The team began playing better, and were one of two teams from North America (Cloud9 being the other) to make it to the World Championship. Both teams were eliminated in the first round of the playoffs, but this season had set a president.
At this point, everyone knew North America didn’t stand a chance at Worlds, but that didn’t mean TSM and Cloud9 didn’t impress people, because they did. Fans started to pay more attention to the NA LCS, and wanted to see how teams pit against each other, rather than against the rest of the world. At this point, TSM was a forerunner.
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The Height of Glory
The start of 2015 went a bit poorly for TSM, as they found themselves placed in second in NA. Counter Logic Gaming (CLG) took the first position for the 2015 Summer Split and the 2016 Spring Split. TSM tried to boost their performance with roster changes, and replaced Amazing with Santorin; it didn’t seem to help.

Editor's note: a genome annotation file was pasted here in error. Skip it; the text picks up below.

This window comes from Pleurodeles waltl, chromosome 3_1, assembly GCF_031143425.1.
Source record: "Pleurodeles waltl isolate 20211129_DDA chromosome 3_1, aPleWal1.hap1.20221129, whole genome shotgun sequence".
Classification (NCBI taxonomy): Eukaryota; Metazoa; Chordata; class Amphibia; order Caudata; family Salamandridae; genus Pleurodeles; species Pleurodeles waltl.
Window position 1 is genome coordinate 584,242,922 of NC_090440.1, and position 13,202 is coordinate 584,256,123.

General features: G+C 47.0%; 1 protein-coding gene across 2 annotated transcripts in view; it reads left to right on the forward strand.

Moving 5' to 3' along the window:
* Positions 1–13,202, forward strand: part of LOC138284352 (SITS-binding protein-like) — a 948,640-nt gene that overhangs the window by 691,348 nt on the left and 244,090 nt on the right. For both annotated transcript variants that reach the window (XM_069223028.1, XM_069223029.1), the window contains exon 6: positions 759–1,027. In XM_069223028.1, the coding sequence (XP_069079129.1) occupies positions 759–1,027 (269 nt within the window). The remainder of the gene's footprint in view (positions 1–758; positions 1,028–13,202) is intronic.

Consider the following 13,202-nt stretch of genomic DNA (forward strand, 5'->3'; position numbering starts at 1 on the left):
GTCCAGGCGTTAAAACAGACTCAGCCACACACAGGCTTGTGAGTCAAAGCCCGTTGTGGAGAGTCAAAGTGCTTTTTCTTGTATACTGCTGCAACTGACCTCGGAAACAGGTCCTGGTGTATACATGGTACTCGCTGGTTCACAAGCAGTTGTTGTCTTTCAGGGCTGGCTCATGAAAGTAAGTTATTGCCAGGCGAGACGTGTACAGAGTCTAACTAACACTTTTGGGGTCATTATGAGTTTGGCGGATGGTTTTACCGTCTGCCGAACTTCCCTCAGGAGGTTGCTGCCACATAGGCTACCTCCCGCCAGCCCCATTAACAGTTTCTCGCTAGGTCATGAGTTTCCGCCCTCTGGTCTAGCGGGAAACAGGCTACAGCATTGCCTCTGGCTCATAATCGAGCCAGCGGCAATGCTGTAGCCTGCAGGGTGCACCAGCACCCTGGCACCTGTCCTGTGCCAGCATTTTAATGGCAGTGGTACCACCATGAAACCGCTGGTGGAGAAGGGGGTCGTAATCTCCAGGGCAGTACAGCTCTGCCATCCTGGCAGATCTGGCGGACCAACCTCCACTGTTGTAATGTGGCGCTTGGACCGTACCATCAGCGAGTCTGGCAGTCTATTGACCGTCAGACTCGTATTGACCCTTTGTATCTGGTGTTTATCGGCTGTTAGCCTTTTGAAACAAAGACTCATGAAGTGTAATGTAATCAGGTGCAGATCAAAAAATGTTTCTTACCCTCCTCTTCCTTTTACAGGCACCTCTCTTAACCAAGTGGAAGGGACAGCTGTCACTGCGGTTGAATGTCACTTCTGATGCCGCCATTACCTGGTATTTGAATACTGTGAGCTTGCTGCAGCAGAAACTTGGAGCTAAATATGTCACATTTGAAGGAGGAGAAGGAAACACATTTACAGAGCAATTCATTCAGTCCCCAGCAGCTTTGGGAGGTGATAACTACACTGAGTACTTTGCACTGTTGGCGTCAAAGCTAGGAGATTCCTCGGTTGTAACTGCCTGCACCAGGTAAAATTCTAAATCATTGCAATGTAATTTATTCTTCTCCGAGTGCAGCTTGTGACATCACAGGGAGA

At the end of 2015, TSM acquired their (arguably) most famous player to date: Doublelift. He was also part of the reason that TSM had lost to CLG in the last two splits. Doublelift moved from his place at CLG over to join TSM.
He wasn’t the only change though. Once again TSM went through a complete overhaul, dismissing their entire main roster apart from Bjergsen. Their new roster was: Bjergsen (Mid), Hauntzer (Top), Svenskeren (Jungle), Doublelift (ADC), and Biofrost (Support).
This lineup performed well, and they reclaimed their position as the number one team in North America. They took home the Season Six (2016) Summer split in a 3-1 match against Cloud9, and ushered in a new era of TSM.
The 2017 Season Seven splits went incredibly well for them. They took both Spring and Summer handily, defeating Cloud9 3-2 in the Spring and Immortals 3-1 in the Summer. Predictably, at Worlds, they didn’t make it past group stages. Cloud9 did manage to get through, but they were in different groups. Cloud9 was immediately knocked out of the playoffs by a team from TSM’s group.